German auto-giant BMW might not have put an end to its aspirations on the M2. Back in May when the company launched a better variant of an already brilliant M2, christened as the M2 competition, buyers thought that the line-up would have concluded with it.

However, an internal source from Munich stated that the company might be looking at a CS model as well as a CSL model that would be exclusively sold in the US. These new introductions to the lineup could keep the enthusiasm for the M2 on the boil.

The models can be expected to hit the markets by 2020 if the company gives a green signal for its current plans

The models can be expected to hit the markets by 2020 if the company gives a green signal for its current plans. According to the BMW Blog, The CSL model of the M2 would be manufactured only for a year and would replace the current generation of the M2 in the BMW store.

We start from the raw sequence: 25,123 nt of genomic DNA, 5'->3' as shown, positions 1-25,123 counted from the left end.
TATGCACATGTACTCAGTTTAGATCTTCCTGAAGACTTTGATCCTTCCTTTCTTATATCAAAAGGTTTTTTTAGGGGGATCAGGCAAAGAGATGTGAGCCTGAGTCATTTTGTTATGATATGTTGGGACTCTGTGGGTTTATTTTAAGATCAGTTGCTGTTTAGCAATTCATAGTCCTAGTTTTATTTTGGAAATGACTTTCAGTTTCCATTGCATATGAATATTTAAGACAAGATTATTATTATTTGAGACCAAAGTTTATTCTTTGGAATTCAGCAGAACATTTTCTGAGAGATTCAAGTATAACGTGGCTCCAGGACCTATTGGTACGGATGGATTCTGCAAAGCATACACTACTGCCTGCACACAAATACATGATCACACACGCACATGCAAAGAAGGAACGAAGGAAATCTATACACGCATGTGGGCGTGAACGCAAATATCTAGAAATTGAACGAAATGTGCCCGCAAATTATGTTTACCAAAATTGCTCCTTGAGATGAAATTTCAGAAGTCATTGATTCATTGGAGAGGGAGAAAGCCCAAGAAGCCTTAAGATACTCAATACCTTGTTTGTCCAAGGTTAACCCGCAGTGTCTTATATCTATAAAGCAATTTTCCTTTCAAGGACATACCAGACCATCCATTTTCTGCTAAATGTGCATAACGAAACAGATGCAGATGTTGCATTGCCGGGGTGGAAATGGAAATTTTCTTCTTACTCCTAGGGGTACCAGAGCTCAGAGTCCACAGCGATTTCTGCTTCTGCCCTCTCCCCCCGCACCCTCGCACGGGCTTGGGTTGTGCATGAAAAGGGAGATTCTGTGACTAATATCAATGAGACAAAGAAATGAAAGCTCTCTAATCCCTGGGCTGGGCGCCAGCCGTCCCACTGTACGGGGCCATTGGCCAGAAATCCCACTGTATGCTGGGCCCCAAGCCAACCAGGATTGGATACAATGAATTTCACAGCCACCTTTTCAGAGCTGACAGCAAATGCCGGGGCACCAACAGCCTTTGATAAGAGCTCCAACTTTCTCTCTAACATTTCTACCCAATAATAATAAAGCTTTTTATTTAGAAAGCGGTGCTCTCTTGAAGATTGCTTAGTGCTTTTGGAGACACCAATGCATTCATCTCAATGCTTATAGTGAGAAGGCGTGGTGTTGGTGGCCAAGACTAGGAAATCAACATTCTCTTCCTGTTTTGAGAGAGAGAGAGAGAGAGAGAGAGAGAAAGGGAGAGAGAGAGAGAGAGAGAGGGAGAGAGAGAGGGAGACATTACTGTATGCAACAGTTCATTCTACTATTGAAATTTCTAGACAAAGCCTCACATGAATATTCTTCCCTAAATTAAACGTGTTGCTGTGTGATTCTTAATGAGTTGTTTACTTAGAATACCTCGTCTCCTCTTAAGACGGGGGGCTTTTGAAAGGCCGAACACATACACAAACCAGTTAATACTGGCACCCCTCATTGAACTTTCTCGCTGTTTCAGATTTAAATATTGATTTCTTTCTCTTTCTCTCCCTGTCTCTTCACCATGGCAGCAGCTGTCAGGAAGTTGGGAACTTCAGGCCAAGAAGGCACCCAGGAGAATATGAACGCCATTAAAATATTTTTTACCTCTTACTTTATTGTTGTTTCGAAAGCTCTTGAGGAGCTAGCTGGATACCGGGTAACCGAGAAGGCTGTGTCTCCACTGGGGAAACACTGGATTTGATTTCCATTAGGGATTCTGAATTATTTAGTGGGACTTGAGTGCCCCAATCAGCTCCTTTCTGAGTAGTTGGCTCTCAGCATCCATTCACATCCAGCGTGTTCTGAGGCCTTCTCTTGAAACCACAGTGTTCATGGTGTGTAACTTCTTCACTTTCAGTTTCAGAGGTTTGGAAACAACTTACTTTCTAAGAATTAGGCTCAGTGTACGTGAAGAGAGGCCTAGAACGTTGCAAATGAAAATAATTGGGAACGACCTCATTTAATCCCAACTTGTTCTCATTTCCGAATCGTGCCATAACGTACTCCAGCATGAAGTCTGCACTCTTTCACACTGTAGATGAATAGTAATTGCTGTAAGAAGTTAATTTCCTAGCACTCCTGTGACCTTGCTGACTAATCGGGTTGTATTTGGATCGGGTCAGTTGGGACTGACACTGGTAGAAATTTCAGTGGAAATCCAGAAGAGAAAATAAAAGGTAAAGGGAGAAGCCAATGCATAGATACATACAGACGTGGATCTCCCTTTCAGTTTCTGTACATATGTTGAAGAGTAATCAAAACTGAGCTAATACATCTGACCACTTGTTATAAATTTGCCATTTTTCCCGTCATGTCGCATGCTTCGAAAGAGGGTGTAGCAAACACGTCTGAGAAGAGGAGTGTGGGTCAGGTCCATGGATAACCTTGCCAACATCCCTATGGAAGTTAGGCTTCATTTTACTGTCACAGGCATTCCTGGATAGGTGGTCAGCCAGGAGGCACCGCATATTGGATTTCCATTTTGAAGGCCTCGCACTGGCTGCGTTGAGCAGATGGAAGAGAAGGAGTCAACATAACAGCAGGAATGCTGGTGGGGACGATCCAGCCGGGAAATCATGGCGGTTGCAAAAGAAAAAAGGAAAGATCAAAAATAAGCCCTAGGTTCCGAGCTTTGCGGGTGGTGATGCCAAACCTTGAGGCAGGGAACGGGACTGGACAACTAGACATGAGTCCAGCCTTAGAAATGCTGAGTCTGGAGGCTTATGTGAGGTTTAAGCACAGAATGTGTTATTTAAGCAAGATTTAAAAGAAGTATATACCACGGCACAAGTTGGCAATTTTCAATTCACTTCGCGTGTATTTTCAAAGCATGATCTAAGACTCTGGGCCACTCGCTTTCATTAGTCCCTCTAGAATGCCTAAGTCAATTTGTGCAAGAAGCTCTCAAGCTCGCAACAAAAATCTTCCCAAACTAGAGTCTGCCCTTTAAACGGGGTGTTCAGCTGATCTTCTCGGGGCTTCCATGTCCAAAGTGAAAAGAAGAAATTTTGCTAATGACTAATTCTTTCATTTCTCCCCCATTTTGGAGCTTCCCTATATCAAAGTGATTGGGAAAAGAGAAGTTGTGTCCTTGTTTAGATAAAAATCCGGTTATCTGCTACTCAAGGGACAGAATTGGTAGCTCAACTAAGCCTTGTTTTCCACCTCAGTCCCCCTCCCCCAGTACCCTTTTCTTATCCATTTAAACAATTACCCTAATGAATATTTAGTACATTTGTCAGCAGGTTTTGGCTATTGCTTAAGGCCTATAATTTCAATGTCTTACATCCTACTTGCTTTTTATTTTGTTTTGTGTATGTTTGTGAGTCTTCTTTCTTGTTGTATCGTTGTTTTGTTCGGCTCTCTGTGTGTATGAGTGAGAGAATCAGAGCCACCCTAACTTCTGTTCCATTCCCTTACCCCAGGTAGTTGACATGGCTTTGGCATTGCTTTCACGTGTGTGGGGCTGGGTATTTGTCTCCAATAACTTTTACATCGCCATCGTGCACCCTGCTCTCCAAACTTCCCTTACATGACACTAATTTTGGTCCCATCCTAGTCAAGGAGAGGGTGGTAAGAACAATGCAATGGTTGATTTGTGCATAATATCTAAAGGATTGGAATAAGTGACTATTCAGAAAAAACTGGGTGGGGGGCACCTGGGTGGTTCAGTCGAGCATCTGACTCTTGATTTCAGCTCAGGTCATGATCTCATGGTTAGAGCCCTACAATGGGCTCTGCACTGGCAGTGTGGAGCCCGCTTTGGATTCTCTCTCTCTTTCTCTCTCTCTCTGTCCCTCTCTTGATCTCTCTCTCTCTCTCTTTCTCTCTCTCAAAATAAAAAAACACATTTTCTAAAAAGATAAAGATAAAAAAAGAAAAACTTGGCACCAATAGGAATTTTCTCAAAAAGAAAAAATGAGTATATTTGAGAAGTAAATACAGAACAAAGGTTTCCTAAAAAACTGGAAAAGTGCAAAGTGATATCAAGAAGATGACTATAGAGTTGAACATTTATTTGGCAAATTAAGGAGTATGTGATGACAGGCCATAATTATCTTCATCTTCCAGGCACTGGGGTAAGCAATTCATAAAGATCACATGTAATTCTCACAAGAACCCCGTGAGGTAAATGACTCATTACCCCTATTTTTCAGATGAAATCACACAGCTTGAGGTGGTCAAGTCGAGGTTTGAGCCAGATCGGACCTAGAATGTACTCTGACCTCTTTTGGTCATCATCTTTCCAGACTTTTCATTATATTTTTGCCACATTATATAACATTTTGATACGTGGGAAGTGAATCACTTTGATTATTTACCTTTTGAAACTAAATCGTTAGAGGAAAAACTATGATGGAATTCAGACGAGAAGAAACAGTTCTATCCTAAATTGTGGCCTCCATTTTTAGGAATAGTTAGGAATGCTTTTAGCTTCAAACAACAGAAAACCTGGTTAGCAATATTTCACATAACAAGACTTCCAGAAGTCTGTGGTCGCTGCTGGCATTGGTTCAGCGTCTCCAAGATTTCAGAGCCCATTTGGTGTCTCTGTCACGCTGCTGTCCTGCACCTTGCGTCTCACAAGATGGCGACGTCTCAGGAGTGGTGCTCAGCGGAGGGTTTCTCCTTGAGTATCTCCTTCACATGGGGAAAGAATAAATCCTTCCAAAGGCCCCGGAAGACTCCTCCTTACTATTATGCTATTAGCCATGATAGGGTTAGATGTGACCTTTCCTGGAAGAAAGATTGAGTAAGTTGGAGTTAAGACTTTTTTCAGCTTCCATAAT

At the Frankfurt auto show in 2017, the company announced a replacement of its most potent variant of the M models with a track-oriented version, known as the CSL. BMW M chief Frank van at the time had stated that the CSL would be “top-of-the-line track tool, made on the track for the track, just with a number plate.”

At the Frankfurt auto show in 2017, the company announced a replacement of its most potent variant of the M models with a track-oriented version, known as the CSL

In May 2018. the company launched the M2 Competition which was priced slightly higher than the standard M2 but was loaded with a 3.0-litre engine that could be seen on the M3 and the M4 pushing the power from 365 bhp to 405 bhp. The car also came with various add-on options such as the dual-clutch transmission, M Driver’s Package, Moonroof, metallic paint, and Executive Package.

Specifications of either model are unclear. However, taking note of the upgrades that the M4 CS saw from its standard variant, the new M2 CS is likely to get a significant surge in power and a carbon fiber reinforced plastic body for weight reduction.

The article was adapted from an article at Nikkei Asian Review, which you can find here.